The Chief Executive of the Ghana Cocoa Board (COCOBOD), Joseph Boahen Aidoo, has urged European chocolate processing companies and international civil society groups campaigning for the protection of forests, to disabuse their minds of their long-held perception that cocoa farming results in deforestation.
Deforestation has been a major concern of the international community and cocoa farming has often been attacked as a cause.
Some European companies have in the past threatened to boycott cocoa produced in Ghana because they have been planted in reserved forest areas.
Addressing the General Assembly for Swiss chocolate producers in Zurich, Mr. Aidoo stated categorically that he did not subscribe to the thinking that cocoa farming causes deforestation.
He explained that though cocoa have been planted on lands in Ghana which in the past were reserved forests, the activities of lumbering companies reduced the forest before cocoa farmers converting the depleted vegetation into cocoa farms.
He referenced an academic research conducted into cocoa migration in Ghana and the history of the cocoa industry which found that farmers were not responsible for the tree felling and vegetation clearing activities that have caused the depletion of Ghana’s forest reserves over the years.
Loggers working for lumbering companies who sell the timber to Europe and the Americas, are the ones who enter those reserves and subdue the forest, Mr. Aidoo pointed out.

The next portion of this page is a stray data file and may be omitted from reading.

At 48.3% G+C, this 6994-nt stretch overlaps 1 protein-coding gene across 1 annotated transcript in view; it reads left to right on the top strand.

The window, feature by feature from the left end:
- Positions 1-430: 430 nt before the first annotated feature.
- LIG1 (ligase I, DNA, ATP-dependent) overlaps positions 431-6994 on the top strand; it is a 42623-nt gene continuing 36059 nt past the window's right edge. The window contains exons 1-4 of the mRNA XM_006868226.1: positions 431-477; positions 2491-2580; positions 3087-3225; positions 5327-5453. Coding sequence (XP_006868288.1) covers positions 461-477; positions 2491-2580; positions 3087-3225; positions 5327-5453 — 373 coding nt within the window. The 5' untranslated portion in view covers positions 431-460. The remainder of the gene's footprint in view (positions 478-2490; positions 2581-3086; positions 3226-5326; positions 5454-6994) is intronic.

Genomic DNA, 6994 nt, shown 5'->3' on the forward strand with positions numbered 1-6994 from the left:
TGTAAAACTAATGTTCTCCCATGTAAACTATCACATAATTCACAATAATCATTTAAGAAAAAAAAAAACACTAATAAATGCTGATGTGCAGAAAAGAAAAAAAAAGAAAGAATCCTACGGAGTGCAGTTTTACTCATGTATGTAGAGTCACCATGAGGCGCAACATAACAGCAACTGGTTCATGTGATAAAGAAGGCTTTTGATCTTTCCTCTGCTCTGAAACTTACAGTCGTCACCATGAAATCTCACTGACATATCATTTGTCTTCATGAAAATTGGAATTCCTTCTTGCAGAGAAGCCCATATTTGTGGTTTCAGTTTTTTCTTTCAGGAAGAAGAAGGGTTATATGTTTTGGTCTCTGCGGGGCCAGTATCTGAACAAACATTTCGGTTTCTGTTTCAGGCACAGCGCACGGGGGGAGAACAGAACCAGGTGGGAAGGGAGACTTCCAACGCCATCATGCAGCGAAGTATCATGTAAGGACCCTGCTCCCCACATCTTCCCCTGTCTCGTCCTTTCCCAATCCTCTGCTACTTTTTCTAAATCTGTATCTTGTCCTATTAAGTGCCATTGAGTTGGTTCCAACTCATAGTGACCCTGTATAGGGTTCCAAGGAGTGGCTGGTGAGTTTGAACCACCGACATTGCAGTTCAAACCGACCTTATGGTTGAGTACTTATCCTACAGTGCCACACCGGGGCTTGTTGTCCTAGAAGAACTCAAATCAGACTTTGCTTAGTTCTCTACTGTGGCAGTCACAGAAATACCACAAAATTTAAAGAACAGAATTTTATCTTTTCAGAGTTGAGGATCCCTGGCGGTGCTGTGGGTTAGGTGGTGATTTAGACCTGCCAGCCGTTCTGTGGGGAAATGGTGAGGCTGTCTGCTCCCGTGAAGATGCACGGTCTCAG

“So, in effect, it is not cocoa farmers, who cause deforestation,” he stressed.
“But now the general idea is that cocoa is causing deforestation. I beg to differ,” he said.
“If cocoa can be planted to restore some of these lands, I believe it adds up to the forest stock and that is a good thing.”
In Ghana cocoa is often intercropped with other plants, the COCOBOD boss told the gathering while elaborating on the unique forest friendly cocoa farming practices that many farmers in the West African nation have adopted for many years.
It is common to see cocoa crops planted among trees and along with food crops.
Monocropping as practised in places such as Ecuador, is not the dominant practice in Ghana.
“Cocoa is a forest plant. In Ghana, it is intercropped with other forest trees; timber trees to provide permanent shade,” he said.
And some of these forest trees grow to the height of over 45 meters with cocoa crops as middle layer plants.
“It is also intercropped with food crops. We have plantains. We have bananas and we have cocoyam.”
“These are staple foods in Ghana and they are routinely cultivated under cocoa plants and cocoa thrives best when it exists with other plants,” he stated.
He went on to highlight the important contribution of cocoa plants as one of the natural means of reducing atmospheric carbon dioxide as it is well documented that cocoa plants absorb carbon dioxide from the atmosphere and deposit carbon into the soil.
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